Sometimes, you may feel like you might need more information to make a decision. In such cases, it is better to acknowledge that you are uncertain and willing to adapt your decision if new information becomes available. It is important to remember that not making a decision is still a decision and can entail significant long-term risk. Therefore, being able to make decisions under uncertainty is a significant competitive advantage. (Mind you, most decisions are Type 2 anyway!)
Align Decisions with Your Strategy and Core Values
Strategy and core values can guide your decisions. Aligning your decisions with these principles can simplify complex choices and make you more effective while staying aligned with your organization’s priorities and values.
Go beyond Facts and Data
The most effective decision-makers take into account the perspectives of their mind, emotions, and intuition. Each brings a unique viewpoint: the mind provides facts and logic, emotions offer desires and feelings, and intuition can provide a sense of risk. Ignoring any of these perspectives may lead to an insufficient understanding of the situation.
Sleep Over it
While immediate action may feel necessary, allowing decisions to ‚percolate‘ overnight can provide a fresh perspective and lead to better choices.
Draw Inspiration from Role Models
Thinking about how your heroes (Steve, Jorma, Arianna, Elon, Anne,…) would handle a situation can offer fresh perspectives and innovative solutions. This method can also help reduce unconscious biases and encourage imaginative problem-solving. Incorporating AI can bring a new viewpoint to the table by prompting a chatbot to take on the persona of a prominent business leader in your decision’s context and „discussing“ your challenge with it (obviously in compliance with your organization’s AI and chatbot policies!).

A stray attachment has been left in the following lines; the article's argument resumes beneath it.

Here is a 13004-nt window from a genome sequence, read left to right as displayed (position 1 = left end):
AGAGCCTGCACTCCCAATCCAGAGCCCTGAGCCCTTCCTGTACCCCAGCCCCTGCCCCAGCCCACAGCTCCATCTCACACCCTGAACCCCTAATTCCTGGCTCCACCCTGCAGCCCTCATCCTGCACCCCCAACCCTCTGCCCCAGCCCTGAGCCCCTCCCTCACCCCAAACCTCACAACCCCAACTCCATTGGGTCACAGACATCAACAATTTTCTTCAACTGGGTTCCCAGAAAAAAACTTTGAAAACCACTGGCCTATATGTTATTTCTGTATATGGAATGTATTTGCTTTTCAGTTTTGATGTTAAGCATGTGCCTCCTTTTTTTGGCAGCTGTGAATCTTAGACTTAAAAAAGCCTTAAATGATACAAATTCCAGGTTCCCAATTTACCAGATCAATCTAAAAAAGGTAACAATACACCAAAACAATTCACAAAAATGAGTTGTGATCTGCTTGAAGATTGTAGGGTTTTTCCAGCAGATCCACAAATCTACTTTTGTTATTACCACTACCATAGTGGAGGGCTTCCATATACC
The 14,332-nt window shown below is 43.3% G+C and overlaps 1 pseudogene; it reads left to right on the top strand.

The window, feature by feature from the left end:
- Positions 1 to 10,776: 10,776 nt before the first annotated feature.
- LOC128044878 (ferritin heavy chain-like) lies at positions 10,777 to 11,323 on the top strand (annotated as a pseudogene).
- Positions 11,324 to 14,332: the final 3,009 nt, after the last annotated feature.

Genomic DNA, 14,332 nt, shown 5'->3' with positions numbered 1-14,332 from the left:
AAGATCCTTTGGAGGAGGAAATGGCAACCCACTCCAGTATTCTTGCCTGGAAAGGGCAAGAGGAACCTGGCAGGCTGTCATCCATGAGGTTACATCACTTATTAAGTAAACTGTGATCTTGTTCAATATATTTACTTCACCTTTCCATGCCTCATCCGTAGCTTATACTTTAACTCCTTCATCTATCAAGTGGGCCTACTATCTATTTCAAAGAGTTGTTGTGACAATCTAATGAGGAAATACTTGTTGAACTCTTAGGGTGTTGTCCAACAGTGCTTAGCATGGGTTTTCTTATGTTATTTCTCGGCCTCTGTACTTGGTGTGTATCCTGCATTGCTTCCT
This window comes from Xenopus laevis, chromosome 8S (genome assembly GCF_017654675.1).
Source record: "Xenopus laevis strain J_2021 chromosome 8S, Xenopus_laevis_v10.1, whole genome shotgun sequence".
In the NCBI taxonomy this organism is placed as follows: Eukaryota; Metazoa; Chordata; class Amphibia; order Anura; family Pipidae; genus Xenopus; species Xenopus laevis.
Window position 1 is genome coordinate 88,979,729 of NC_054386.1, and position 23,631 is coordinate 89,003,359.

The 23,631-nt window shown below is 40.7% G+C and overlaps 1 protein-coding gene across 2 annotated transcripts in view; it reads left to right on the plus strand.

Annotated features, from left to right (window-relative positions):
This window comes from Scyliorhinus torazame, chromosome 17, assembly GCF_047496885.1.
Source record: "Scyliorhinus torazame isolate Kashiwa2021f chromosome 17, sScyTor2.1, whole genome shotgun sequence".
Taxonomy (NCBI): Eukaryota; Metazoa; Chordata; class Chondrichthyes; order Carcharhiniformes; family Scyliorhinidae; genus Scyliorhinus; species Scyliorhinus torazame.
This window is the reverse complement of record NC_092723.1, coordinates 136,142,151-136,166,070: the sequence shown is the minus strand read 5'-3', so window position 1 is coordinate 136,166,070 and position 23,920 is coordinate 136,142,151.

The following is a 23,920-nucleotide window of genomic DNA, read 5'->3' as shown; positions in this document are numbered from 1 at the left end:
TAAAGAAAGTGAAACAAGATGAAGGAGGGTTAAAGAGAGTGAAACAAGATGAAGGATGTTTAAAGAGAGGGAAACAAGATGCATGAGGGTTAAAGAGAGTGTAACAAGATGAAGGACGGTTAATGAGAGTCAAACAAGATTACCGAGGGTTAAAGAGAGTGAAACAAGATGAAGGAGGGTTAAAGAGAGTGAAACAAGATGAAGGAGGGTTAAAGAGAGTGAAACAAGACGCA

Decide, Act, Assess
It’s important to remember that effective decision-making is usually not a one-time event but rather a continuous cycle of planning, doing, studying, and taking action (a PDSA cycle). While weighing the potential outcomes of a decision is crucial, the true measure of its effectiveness lies in how well it is executed and the subsequent results. Regularly evaluating the outcomes provides an opportunity to enhance or improve the impact of your decision(s).
Improve by Deciding and Reflecting
Learning occurs through action and reflection, so the more decisions you make, the more you learn and improve. It’s particularly important to make time for reflection if you often feel the need to make quick decisions. By slowing down and examining your own biases, you can engage in more thoughtful decision-making, leading to better and more effective choices.
Understanding and addressing any gaps in your decision-making approach will allow you to confidently navigate complex business issues and become a more effective leader.
Here are some more perspectives:
How to Make Great Decisions, Quickly
Martin G. Moore distills the DNA of good decisions down to eight points in his HBR article
12 Ways To Make Better Decisions
A useful „laundry list“ provided by the Indeed editorial team
I’m off to Aperol Spritz and the lake…
Enjoy your summer weekend!
All the best,